Although much has been written about the automatic, or near-automatic, liability of an owner or contractor for a worker's injuries that were sustained at a construction or worksite that resulted from a gravity-related danger or due to their failure to furnish the worker with proper safety equipment under New York law (see, e.g., "How To Prove A Construction Site Accident Case" and "Construction Accident Liability Under New York Law"), there is an important exception to this rule, which is known as "the homeowners' exemption."

As noted in Parnell v. Mareddy, a decision that was handed down by New York's Appellate Division, Second Department on January 26, in order to receive the protection of the homeowners' exemption, a homeowner has to satisfy two prongs required by the statutes (see Chowdhury v Rodriguez, 57 AD3d 121, 126). First, a homeowner has to show that the work was conducted at a dwelling that is a residence for only one or two families (see Labor Law §§ 240[1]; 241[6]; Chowdhury v Rodriguez, 57 AD3d at 126); second, the homeowners must demonstrate that they did not "direct or control the work" (Chowdhury v Rodriguez, 57 AD3d at 126-127, quoting Labor Law §§ 240[1]; 241[6]).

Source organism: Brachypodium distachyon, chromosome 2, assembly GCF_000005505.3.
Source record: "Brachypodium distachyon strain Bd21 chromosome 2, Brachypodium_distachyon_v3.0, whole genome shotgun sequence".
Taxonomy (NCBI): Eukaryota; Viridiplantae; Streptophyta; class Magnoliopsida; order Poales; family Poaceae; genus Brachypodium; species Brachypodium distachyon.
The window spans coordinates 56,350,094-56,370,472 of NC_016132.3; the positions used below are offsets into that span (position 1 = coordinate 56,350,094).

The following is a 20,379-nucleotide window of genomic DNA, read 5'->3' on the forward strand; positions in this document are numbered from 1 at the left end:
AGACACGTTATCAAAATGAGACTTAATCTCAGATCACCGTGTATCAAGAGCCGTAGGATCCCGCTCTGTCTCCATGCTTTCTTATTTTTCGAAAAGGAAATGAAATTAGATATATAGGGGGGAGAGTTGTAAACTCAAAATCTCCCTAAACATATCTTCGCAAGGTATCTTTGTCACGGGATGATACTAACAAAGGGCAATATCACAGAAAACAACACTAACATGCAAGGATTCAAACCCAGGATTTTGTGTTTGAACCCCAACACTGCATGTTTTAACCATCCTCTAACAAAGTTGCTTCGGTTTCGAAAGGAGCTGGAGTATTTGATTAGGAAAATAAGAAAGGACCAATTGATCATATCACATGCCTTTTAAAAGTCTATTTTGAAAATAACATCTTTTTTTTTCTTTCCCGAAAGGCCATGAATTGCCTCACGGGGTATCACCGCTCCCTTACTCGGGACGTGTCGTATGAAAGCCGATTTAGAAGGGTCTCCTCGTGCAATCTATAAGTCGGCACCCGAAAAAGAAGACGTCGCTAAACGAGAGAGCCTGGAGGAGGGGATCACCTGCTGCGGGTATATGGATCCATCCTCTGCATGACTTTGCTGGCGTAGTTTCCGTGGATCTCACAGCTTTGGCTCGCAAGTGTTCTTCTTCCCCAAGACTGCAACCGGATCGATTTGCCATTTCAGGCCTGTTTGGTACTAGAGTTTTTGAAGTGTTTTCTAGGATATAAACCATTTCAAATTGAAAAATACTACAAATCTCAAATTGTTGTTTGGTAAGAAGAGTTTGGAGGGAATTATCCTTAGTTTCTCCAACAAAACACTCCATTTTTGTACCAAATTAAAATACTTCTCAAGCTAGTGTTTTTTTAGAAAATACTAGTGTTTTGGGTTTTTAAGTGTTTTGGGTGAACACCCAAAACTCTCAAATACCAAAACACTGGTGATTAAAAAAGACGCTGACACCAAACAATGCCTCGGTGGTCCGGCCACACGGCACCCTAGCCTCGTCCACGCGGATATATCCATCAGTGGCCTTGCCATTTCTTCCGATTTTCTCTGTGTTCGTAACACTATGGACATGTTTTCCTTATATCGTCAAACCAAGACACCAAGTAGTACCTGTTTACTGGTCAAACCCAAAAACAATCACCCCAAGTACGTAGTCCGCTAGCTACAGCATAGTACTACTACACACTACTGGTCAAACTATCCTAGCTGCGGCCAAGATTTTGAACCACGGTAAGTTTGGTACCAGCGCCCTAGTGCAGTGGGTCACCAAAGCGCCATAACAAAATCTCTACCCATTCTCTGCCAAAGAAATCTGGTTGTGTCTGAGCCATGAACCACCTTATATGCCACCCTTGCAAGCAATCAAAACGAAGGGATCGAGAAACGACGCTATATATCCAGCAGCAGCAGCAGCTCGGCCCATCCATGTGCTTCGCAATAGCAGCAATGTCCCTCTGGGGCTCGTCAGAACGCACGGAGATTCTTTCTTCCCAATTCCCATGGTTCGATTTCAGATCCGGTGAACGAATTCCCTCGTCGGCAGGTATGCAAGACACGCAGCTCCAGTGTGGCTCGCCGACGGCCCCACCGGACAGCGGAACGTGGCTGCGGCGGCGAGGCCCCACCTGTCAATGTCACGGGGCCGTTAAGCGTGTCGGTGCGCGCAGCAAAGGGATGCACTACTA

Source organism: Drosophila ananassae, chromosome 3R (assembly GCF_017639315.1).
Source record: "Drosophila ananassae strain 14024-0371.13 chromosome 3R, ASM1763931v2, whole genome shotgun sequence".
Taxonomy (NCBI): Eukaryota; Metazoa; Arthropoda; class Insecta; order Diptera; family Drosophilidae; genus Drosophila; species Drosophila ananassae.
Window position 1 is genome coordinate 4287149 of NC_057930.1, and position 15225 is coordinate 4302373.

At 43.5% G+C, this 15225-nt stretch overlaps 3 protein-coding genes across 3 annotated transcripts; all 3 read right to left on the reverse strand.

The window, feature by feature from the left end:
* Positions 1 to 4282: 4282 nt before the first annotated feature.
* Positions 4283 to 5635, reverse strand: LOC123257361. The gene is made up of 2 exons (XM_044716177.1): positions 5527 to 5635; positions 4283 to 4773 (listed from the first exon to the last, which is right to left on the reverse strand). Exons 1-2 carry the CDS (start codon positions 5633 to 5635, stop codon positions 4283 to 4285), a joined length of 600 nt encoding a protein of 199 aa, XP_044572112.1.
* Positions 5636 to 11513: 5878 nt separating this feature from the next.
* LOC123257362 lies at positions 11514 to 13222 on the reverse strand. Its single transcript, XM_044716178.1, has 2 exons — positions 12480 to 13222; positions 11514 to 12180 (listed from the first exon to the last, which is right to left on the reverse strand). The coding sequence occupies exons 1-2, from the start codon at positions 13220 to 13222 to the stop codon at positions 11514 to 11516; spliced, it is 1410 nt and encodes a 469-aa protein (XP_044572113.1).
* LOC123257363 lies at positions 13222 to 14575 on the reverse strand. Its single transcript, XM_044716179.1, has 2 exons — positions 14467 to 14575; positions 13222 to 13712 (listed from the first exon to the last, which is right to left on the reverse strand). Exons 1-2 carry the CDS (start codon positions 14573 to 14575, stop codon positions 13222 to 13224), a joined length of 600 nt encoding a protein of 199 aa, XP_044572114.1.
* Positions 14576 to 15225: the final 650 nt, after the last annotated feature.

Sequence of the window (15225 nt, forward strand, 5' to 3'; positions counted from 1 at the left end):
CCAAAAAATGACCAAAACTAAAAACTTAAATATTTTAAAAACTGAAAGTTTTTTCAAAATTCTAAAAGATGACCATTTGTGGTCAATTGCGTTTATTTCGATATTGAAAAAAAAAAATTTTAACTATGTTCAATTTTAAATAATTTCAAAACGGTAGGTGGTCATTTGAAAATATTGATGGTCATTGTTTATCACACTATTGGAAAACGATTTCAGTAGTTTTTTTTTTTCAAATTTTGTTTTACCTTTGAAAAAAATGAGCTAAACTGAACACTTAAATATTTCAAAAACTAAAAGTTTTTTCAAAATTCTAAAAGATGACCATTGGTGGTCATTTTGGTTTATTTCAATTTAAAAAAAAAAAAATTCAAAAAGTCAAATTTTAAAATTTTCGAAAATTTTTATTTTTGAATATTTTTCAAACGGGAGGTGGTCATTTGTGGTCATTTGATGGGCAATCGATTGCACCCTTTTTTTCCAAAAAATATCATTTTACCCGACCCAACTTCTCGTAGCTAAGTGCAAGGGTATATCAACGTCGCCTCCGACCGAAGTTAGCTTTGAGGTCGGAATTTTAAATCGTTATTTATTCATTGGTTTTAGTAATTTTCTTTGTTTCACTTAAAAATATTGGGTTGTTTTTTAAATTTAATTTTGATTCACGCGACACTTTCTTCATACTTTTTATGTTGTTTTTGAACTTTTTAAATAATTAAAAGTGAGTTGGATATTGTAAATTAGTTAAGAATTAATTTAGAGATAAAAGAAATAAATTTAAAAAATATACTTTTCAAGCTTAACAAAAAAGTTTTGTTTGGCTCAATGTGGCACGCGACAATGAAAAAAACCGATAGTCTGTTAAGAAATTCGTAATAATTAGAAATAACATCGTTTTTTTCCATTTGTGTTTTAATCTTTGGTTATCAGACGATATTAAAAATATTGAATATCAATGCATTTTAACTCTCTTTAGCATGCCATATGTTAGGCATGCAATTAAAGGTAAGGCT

In this particular case, it was undisputed that the work was performed at the homeowners' one-family dwelling, and that they did not control or direct the work being performed (presumably, and although the decision does not clarify this particular point, this was done by a contractor). Consequently, the Appellate Division reversed the trial court's holding, and dismissed the plaintiff's claims that were brought pursuant to  §§240(1), 241(6) and 241-a [Protection of workmen in or at elevators, shaftways, hatchways and stairwells].
Jonathan Cooper
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